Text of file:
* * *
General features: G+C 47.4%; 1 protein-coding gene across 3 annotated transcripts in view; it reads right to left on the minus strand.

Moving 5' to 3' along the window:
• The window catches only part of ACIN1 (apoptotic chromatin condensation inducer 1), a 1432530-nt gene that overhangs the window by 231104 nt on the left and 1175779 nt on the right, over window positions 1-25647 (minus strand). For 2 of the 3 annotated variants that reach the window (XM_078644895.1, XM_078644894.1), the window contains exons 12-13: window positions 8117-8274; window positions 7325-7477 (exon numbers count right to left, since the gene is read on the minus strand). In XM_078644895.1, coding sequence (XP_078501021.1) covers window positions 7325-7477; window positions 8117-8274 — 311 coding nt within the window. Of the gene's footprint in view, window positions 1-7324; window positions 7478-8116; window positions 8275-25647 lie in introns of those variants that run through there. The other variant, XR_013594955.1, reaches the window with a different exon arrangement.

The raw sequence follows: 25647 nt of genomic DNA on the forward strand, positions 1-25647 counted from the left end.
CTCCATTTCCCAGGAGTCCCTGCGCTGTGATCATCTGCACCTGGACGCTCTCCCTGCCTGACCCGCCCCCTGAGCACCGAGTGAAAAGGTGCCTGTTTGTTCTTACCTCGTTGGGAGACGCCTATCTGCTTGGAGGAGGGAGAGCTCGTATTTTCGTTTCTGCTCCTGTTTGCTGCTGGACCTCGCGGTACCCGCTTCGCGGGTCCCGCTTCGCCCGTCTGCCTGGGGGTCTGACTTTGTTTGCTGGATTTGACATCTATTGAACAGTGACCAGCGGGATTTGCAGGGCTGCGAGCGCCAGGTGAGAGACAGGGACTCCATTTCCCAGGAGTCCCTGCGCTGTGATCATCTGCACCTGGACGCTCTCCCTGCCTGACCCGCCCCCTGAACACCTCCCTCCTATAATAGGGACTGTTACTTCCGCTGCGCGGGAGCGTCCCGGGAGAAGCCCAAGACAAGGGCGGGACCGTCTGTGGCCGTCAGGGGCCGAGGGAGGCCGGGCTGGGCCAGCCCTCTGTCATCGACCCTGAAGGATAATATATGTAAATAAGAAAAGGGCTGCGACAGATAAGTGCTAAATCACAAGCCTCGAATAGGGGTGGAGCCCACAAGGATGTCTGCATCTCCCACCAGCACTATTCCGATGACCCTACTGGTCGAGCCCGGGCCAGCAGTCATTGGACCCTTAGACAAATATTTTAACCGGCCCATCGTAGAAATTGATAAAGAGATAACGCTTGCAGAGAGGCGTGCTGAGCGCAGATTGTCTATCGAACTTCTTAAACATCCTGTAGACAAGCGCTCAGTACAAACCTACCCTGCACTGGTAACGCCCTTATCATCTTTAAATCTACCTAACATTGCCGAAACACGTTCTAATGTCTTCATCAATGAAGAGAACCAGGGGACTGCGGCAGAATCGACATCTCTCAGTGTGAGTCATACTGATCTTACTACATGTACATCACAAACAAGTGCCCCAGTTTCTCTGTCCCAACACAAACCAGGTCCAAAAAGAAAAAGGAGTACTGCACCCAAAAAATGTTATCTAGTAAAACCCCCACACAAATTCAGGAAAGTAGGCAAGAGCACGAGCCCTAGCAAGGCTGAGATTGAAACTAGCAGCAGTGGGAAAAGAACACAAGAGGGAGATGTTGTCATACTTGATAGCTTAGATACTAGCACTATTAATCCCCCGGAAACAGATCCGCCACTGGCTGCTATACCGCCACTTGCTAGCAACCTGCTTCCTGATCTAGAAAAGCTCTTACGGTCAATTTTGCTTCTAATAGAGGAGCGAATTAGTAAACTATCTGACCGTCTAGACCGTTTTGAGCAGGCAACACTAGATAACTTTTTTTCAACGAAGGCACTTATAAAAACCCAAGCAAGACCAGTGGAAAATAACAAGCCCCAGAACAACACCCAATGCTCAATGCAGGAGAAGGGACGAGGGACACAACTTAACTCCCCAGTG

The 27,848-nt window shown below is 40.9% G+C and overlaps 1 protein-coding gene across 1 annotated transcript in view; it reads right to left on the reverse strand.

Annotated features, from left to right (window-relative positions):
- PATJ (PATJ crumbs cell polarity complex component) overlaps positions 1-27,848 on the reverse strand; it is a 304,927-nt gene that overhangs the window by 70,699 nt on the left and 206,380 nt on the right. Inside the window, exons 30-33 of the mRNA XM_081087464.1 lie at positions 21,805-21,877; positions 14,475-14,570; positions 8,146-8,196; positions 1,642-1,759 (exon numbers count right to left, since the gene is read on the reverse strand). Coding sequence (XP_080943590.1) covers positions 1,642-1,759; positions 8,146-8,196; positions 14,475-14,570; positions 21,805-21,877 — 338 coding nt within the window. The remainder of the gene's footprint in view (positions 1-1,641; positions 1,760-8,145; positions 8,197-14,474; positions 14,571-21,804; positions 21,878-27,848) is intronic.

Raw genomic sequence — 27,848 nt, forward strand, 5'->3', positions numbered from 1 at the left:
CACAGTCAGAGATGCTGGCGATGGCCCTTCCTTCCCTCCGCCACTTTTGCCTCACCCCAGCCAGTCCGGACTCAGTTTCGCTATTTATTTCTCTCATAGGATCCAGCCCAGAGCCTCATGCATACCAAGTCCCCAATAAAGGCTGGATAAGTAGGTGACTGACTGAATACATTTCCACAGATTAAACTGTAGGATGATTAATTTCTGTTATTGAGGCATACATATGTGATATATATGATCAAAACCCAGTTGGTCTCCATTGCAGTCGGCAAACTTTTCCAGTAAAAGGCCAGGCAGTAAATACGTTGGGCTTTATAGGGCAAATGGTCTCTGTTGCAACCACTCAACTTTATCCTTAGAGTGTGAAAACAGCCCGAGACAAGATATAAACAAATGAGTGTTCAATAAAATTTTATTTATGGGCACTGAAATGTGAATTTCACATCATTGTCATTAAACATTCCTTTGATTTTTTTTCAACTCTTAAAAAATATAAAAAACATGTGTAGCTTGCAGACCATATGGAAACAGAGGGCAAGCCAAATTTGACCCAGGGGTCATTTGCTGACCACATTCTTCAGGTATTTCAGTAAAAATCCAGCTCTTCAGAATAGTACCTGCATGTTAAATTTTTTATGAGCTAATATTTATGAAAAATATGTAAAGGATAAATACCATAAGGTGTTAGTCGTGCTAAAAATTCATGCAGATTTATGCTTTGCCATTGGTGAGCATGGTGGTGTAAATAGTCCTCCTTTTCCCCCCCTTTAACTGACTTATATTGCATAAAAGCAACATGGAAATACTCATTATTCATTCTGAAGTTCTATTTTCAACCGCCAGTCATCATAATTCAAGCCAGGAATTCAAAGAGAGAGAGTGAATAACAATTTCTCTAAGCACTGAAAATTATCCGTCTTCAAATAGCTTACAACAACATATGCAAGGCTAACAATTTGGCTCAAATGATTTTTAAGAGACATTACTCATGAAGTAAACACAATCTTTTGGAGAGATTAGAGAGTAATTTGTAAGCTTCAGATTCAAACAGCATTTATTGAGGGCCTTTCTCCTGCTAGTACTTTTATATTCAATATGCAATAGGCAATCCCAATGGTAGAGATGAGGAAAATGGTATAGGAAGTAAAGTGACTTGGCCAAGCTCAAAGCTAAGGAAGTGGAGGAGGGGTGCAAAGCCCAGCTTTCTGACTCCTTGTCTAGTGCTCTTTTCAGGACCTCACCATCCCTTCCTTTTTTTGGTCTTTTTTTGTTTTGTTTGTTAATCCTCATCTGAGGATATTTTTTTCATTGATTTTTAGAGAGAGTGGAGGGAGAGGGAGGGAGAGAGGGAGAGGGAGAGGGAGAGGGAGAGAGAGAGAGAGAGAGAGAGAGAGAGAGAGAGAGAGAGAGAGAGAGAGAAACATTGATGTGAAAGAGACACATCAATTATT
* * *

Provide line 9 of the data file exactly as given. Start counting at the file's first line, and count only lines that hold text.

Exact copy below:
Raw genomic sequence — 27,848 nt, forward strand, 5'->3', positions numbered from 1 at the left: